Born in Beeston, a small town in the East Midlands, in 1946, Smith left school at 15 without any qualifications and went to work in a clothing warehouse. A cycling accident at the age of 17 broke his femur and, at the same time, shattered his dreams of becoming a pro rider. His first shop, which opened in Nottingham in 1970, only traded a couple of days a week because he had to do other jobs to pay for the stock and running costs. He did things the hard way. He did things his way. And almost five decades later, he’s worth an estimated £300 million.

He still owns the business and says retaining the values that brought him initial success is why the Paul Smith brand has endured while tastes and trends have evolved. That’s one of the reasons why we’re here today. His first menswear collection was shown in Paris in 1976 and he has remained loyal to the city offer since.

What are your memories of your first Paris collection?

I have such vivid memories of being in Paris to sell the collection for the first time. I had a tiny hotel room in the Odéon area. By night the room was where I slept and by day it became my showroom. I laid all the shirts out on the bed and hung the suit jackets on the back of the wardrobe door. For the first few days I didn’t have a single customer and then suddenly, on the last day, someone came by and that was the appointment that changed everything. I haven’t looked back since.

What is this latest collection about?

It’s about my history. As a young designer I studied tailoring. Couture fashion is very much about how you stitch things. What a dart does. How to put a shoulder in beautifully. One of my teachers was a military tailor. That’s about cutting the cloth and making the person look very regal and very important. I learned a lot from that. You may have noticed today that a lot of the trousers are very slim. It just gives height. And the way you put the waist into the shape of the coat or the jacket – it gives people a very nice shape.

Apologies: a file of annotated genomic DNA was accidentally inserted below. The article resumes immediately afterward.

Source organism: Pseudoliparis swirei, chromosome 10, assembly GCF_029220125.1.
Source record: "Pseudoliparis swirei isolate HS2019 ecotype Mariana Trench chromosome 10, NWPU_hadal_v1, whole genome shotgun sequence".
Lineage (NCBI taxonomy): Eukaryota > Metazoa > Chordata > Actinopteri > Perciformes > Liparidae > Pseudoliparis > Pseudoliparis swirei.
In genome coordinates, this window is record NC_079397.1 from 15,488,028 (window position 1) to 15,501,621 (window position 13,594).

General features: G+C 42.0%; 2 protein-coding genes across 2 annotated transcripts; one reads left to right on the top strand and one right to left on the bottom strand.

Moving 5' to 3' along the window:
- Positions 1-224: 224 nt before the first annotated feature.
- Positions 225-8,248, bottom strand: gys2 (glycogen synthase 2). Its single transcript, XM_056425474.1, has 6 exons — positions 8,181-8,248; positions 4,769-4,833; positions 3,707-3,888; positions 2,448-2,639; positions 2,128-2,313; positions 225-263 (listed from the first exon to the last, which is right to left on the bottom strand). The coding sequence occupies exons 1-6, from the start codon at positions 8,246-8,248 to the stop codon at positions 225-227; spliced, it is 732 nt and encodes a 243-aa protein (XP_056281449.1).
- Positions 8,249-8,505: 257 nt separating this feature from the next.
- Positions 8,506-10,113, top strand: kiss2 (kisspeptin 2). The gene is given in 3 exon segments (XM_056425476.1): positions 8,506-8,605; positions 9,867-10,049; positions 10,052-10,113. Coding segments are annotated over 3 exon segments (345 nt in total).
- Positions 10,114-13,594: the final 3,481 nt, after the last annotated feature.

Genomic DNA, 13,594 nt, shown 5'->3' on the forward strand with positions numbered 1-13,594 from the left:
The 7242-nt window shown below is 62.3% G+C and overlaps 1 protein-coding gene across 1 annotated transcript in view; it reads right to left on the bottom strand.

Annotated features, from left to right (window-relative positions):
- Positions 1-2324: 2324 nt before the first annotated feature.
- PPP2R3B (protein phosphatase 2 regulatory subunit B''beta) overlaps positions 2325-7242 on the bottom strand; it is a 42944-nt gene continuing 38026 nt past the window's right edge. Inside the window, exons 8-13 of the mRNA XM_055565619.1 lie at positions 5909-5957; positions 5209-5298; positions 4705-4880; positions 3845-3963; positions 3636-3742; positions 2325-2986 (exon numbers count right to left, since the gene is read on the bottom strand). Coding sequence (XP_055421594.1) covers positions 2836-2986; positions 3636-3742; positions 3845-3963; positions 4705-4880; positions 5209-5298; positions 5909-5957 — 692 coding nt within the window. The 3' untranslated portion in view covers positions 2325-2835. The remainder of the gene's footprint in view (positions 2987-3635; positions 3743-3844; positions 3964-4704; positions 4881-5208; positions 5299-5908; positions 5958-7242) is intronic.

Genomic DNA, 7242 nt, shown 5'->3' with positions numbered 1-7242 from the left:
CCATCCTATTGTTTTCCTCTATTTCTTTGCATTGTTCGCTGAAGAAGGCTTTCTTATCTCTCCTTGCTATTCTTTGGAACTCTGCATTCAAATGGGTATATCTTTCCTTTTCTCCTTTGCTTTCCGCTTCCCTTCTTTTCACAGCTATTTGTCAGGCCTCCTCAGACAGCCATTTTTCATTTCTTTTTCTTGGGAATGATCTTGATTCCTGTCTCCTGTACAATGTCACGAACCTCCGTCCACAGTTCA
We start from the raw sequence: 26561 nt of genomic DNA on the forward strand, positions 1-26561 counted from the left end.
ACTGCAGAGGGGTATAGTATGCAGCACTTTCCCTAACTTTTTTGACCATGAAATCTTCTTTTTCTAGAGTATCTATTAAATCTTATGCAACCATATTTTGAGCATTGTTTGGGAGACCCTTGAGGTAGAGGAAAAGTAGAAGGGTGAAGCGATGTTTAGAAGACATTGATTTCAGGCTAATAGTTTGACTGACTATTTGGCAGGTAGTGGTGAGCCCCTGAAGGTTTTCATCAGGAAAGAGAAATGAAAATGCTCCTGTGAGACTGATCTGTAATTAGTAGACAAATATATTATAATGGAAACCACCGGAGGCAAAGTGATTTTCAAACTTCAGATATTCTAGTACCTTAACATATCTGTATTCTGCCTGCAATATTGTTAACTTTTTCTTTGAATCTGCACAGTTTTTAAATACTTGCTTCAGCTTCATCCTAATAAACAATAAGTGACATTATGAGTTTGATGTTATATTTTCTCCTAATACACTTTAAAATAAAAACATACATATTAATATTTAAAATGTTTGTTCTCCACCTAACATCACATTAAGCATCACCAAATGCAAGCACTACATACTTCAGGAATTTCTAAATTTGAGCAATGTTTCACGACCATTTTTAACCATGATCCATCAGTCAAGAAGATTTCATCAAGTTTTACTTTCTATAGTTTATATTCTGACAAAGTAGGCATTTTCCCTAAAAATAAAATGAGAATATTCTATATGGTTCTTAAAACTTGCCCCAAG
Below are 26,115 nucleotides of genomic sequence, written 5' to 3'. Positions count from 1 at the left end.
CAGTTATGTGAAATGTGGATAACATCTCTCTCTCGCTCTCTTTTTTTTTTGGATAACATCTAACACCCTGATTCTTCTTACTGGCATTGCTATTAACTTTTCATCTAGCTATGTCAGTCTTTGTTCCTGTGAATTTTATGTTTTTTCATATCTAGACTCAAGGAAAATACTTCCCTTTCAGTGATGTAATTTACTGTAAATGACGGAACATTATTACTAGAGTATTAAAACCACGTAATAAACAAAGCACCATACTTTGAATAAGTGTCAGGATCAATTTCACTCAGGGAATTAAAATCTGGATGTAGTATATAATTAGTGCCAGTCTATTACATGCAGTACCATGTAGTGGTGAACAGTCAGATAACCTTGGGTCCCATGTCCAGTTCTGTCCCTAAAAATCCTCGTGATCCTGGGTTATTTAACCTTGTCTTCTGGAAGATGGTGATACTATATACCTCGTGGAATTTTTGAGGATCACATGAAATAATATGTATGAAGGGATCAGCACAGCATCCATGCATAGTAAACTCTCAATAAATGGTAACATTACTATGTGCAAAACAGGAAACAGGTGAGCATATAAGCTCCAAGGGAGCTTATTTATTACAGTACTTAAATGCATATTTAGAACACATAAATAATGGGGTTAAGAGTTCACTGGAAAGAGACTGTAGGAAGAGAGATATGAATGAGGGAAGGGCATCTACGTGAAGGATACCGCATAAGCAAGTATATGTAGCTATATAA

You’re known for making suits. What does that particular garment mean to you?

I wear a suit every day. I like wearing a suit because you can wear it with trainers and a white T-shirt or with a shirt and tie. There’s so much sportswear out there, which we make and we do very well with, but so many brands are doing that now… It’s not in my heart. What’s in my heart is beautiful fabrics, playing with textures, playing with pattern and playing with proportion. You may have noticed that the tailored jackets in this collection are longer at the front than they are at the back, which gives you this elegance.

What gives a Paul Smith suit its identity?

We’re known for making classical items but with an element of surprise. I’m firmly of the belief, though, that if something isn’t broken you don’t fix it.